Friday 30 September 2016

Adventurer Mark Pollock sues friends for millions over paralysing window fall

The disaster struck in July 2010, weeks before he was due to marry his fiance, solicitor Simone George.

Peter Manners

Published 23/07/2015 | 13:13

Mark Pollock and his fiancee Simone George
Mark Pollock and his fiancee Simone George

THE Irish adventurer who was the first blind man to race to the South Pole is suing friends for millions after he was left paralysed after falling from a second-floor window.

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Extreme adventurer Mark Pollock - a Commonwealth Games medal-winner - is suing Enda and Madeline Cahill after the fall on to the patio of their home in Henley, Oxfordshire in England.

Mark Pollock at the launch of the Amundsen Omega 3 South Pole Race 2008
Mark Pollock at the launch of the Amundsen Omega 3 South Pole Race 2008

The 39-year-old, from Holywood, Co Down, who lives in Ranelagh, suffered a "catastrophic spinal cord injury" when he fell, his barrister Christopher Wilson-Smith QC told the High Court in London yesterday

The disaster struck in July 2010, weeks before he was due to marry his fiance, solicitor Simone George.

He fractured his skull, had bleeding on the brain and was left wheelchair-dependent after breaking his back in three places.

Mr Pollock was staying with the Cahills, who were good friends of his, during the Henley Royal Regatta.

Mark Pollock pictured before the Run in the Dark
Mark Pollock pictured before the Run in the Dark

On July 2, 2010 he returned home from the exclusive Leander rowing club and went up to bed alone for an early night.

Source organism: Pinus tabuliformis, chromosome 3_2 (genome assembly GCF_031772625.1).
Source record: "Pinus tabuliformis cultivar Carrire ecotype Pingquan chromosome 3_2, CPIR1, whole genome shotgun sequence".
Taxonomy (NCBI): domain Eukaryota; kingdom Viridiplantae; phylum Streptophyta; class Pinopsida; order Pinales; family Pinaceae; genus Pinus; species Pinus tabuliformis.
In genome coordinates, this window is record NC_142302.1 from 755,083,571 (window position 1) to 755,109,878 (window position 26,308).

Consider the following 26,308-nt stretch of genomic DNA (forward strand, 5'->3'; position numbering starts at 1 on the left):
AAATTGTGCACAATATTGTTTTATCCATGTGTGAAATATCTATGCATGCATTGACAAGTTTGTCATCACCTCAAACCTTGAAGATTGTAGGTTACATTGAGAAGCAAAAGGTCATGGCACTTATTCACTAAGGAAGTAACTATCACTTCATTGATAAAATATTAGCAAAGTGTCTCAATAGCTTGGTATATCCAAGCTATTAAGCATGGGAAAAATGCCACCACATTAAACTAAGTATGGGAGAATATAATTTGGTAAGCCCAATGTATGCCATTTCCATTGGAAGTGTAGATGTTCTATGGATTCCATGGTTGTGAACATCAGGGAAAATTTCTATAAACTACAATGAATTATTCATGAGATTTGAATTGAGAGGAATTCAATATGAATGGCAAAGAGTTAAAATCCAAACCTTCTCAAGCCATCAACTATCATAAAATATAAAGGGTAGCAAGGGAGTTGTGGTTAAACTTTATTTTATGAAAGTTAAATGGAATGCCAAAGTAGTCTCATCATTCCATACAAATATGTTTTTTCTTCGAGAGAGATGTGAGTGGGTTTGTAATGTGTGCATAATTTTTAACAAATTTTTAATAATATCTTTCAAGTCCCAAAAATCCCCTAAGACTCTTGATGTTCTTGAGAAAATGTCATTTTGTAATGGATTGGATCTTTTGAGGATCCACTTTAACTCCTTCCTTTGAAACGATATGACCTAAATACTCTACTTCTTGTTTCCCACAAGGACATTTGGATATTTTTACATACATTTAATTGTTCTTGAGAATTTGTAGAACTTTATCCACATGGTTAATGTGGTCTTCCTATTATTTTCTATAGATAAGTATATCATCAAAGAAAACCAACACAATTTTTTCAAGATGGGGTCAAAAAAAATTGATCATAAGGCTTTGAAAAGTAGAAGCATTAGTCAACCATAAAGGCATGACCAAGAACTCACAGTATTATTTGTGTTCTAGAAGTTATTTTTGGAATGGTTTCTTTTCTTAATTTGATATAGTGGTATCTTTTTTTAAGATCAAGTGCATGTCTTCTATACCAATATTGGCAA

He told the court he does not "remember anything" about falling out of the window, but said the most likely explanation was that he "was on my way to the bathroom and was disorientated and tripped out the window".

Mr Wilson-Smith claimed the Cahills had disregarded a "reasonably foreseeable risk" of their blind friend being seriously injured.

They should have made sure the window remained closed or at least warned Mr Pollock that it was open, he said.

Although it was uncertain who opened it, the barrister argued that, "on the balance of probability", it was one of the Cahills.

Mr Wilson-Smith claimed Mrs Cahill had considered the danger of leaving the window open, but decided not to close it because it was a warm evening.

She "elected to do nothing" which was a "disastrous misjudgment", he said.

The Cahills deny the accident was in any way their fault.

Mrs Cahill (42) told the court she was "worried" about Mr Pollock using the stairs up to his second-floor room, but had not thought the window posed any risk to him.

"If it had crossed my mind for an instant that there was any danger or risk, I would have insisted Mark stay in the conservatory," she said.

"I wouldn't put any guest of mine in a position where they could have an accident."

But she agreed that, "with hindsight", the tearful 42-year-old wished she had closed the window.

The hearing continues.

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